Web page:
"He has no choice in the matter. He doesn't have to speak to me, but he will see me." Marcus met her gaze again, anger glittering in his eyes.

"What right do you have?" he demanded. "You disappear, and then come back and expect me to let you in to see him as if you'd been here all along? You deserted him." You deserted me. The words were as plain between them as if they'd been spoken.

"What about Marcus?"

"Marcus is nearly a man now, and can take care of himself. But you know that he can't protect you."

Iliana knew. She closed her eyes, holding back the tears, and opened them to look at her mother's older brother, thier family's greatest shame--so her father told her, at least. The man stood in the moonlight that streamed in the window and pooled on the floor at his feet, wearing a sword and the tools of his trade at his side. As Par waited for her decision, Iliana felt a bitter taste in her mouth and knew that what her father had said was a lie. There was more honor in her uncle than in the rest of her family combined. They raised no hand to help her, to protect her. They let her be hurt, they let Elena's sweet spirit be crushed until life held no wonder for her. "I know I've come later than I should have," Par told her quietly, "I thought perhaps--but I'm here now, and I will take you away from this if that is what you want. But it will be a hard life, and if you come with me, you can never come back again. I am...not a family man," he'd admitted gruffly, "And I can't promise that you won't ever be afraid again, or that I won't ever be angry with you. All I can promise is that you will get nothing from me that you do not deserve." There was a double edge to that promise, Iliana knew.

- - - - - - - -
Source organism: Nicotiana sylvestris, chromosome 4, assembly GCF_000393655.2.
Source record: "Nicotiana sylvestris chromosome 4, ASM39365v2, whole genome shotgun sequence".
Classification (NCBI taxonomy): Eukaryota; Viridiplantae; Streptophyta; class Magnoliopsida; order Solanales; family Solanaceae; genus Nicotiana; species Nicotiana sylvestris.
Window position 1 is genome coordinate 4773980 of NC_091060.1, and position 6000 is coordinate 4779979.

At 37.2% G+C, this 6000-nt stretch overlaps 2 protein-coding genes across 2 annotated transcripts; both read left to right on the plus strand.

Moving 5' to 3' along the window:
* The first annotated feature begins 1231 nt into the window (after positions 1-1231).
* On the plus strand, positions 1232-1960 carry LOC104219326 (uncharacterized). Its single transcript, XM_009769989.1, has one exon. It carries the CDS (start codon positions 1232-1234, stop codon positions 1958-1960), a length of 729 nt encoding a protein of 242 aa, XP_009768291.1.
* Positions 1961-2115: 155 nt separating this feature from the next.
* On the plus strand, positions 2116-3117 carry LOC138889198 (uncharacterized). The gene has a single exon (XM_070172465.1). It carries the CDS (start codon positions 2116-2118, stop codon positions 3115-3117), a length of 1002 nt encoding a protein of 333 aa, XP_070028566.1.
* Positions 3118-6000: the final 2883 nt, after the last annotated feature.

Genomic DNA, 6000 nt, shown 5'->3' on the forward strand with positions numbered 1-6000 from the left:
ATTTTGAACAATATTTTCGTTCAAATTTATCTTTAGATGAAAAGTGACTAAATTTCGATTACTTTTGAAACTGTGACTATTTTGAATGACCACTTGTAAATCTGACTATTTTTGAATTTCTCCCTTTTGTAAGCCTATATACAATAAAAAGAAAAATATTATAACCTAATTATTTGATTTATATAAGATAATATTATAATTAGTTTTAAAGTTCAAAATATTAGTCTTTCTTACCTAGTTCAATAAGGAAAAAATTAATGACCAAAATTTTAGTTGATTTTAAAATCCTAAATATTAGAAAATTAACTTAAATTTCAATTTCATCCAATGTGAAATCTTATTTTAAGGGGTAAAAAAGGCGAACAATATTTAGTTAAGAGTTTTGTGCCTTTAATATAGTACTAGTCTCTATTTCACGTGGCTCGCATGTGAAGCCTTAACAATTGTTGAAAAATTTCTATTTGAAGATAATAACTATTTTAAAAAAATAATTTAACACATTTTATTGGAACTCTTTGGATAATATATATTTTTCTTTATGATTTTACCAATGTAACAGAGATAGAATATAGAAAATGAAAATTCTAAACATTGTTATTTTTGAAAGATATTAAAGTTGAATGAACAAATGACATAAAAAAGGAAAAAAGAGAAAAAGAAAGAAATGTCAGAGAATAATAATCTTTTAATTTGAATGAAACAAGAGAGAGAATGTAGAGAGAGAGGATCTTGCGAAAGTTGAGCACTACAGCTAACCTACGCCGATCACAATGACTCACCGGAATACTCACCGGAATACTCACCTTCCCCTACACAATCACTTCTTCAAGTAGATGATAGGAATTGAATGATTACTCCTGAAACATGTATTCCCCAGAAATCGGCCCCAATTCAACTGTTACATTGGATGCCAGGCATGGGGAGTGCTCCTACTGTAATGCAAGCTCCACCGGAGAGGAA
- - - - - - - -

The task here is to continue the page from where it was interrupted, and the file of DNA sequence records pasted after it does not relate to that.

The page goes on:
"Can I say goodbye?"

"No. We go now, and we go silently, or we don't go at all."

Iliana's voice was steady as she replied. "My only regret is that I couldn't say goodbye to you, Marcus. Believe that I loved you."

He looked back at her for a long moment, emotions visibly warring on his face. "How did you know?" he asked after a moment, indecision still on his face.

"Apparently the impending death of wealthy old men is of interest to the more easily entertained. I read of his illness and decided there were things that should not be left unsaid."

Marcus's expression faded into weary acceptance.

*****

Iliana had prepared herself for a bit of a shock. She'd understood that age and illness would change him.

She'd not expected the strength of her own reaction when she saw just how much.

Her father had never been a particularly broad man, but he'd stood tall and straight, with steel-grey feathers and eyes to match.

Those eyes were sunken, his face was hollow. His wraithlike figure was hunched and drawn, and he looked as if he might break at a touch. A mustache drooped listlessly from the sides of his beak.

He peered at her, his face screwed up in a scowl that came quickly and easily to his craggy visage. "Who are you? What do you want? Marcus!! What's this woman doing here?"

"It's Iliana, Dad," Marcus told him gently. "She's come to say some things to you."

The old man looked confused for a moment, and then angry. "Get out," he sneered, "I have nothing to say to you."

"Then you can sit there and listen to me," Iliana replied with a steel in her voice that had become, over the years, a reflexive response to the tone he'd used.

He went red in the face, and spluttered angrily. Iliana didn't wait for him to put together a coherant sentence.

"I have been angry with you for a long time, Father," she said evenly. "And it's time I let go of that."